Mind to mind thought to thought
things to find beyond that taught
A moment to grasp flung far past
a second within all things last
Herewith written reflection of light
witnessed by birth blessed with sight
For those who ask how this can be
look in the glass and ponder what see
Deep deep within the center of eye
keep keep the answer till thee die
Then shall crossing to Nether sway
open waters as your sails make way



Adkins, S.M. Following Arrows

Browne, John The Master-Key through All the Degrees of a Free-mason’s Lodge

Davis, Carl W. The Meaning and History of the Jewels and Symbols of a Past Master

De Hoyos, Arturo Scottish Rite Ritual Monitor and Guide

Duncan, Malcolm C. Duncan’s Masonic Ritual and Monitor

Hall, Manly P. The Secret Teachings of All Ages

Kaplan, Aryeh The Sepher Yetzirah

Waterway, William Navigation

[1] The Meaning and History of the Jewels and Symbols of a Past Master
[2] The Ancient and Accepted Scottish Rite of Freemasonry is a progressive system of initiation consisting of thirty-two degrees or levels of attainment, with an additional honorary degree which is only conferred in recognition of distinguished Masonic or public service. Why there are thirty-two degrees with an additional thirty-third is a mystery even unto the Fraternity itself. Manly P. Hall offered a rather romantic explanation, writing that “King David ruled for thirty-three years in Jerusalem;…there are thirty-three segments in the human spinal column; and Jesus was crucified in the thirty-third year of His life,” [The Secret Teachings of All Ages] while Arturo de Hoyos has provided a more practical explanation, suggesting that the decision to settle on thirty-two plus one degrees may have resulted from the fact that Shepheard's Tavern, the birthplace of Scottish Rite Freemasonry, was situated at 32.776883° North Latitude [private communication]. It has also been postulated that the thirty-two degree system may in fact owe its origin to the Thirty-two Paths of Wisdom of the Hebrew Kabbalah, with the additional thirty-third degree alluding to Ein Soph. The navigational concept of boxing the compass provides yet another possible source for the Ancient and Accepted Scottish Rite’s settlement upon a thirty-two degree structure.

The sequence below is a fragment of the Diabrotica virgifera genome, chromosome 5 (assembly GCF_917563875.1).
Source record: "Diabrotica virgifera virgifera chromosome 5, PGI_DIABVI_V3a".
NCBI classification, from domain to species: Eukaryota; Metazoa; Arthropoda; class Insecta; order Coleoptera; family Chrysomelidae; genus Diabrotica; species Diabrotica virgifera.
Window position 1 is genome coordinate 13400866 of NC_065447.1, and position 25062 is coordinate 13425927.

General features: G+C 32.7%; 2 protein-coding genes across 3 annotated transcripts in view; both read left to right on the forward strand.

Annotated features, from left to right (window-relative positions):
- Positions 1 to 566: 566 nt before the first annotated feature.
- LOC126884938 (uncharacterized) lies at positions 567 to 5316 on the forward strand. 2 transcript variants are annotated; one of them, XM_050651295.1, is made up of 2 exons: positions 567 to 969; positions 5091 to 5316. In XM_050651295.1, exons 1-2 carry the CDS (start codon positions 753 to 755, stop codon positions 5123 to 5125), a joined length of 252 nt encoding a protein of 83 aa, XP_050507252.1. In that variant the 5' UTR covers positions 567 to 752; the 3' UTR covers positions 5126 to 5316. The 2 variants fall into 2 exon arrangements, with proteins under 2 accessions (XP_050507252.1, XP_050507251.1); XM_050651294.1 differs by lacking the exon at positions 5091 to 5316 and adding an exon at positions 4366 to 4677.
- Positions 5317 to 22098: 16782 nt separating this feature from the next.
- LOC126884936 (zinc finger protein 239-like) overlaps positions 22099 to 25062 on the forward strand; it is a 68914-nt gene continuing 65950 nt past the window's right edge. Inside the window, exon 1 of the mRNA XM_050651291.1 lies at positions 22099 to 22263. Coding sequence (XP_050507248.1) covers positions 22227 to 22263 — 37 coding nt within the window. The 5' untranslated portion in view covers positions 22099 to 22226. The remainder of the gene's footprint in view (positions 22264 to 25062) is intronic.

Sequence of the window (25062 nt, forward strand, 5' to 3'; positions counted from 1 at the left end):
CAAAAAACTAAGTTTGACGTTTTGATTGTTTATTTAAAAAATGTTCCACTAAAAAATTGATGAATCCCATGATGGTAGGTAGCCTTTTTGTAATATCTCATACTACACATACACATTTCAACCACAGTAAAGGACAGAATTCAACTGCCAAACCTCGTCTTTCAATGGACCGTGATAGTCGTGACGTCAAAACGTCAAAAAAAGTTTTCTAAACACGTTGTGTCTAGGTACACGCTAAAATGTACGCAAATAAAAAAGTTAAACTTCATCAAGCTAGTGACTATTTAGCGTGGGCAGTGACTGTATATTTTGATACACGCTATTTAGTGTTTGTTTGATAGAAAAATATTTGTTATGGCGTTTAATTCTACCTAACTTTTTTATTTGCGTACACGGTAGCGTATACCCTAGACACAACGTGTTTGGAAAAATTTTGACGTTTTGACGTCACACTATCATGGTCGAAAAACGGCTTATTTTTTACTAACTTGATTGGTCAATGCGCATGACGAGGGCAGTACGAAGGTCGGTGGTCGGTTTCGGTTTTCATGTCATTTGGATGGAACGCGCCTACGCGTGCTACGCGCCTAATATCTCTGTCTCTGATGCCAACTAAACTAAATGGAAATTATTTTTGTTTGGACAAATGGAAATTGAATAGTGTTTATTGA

Tupelo Masonic Lodge No. 318 F&AM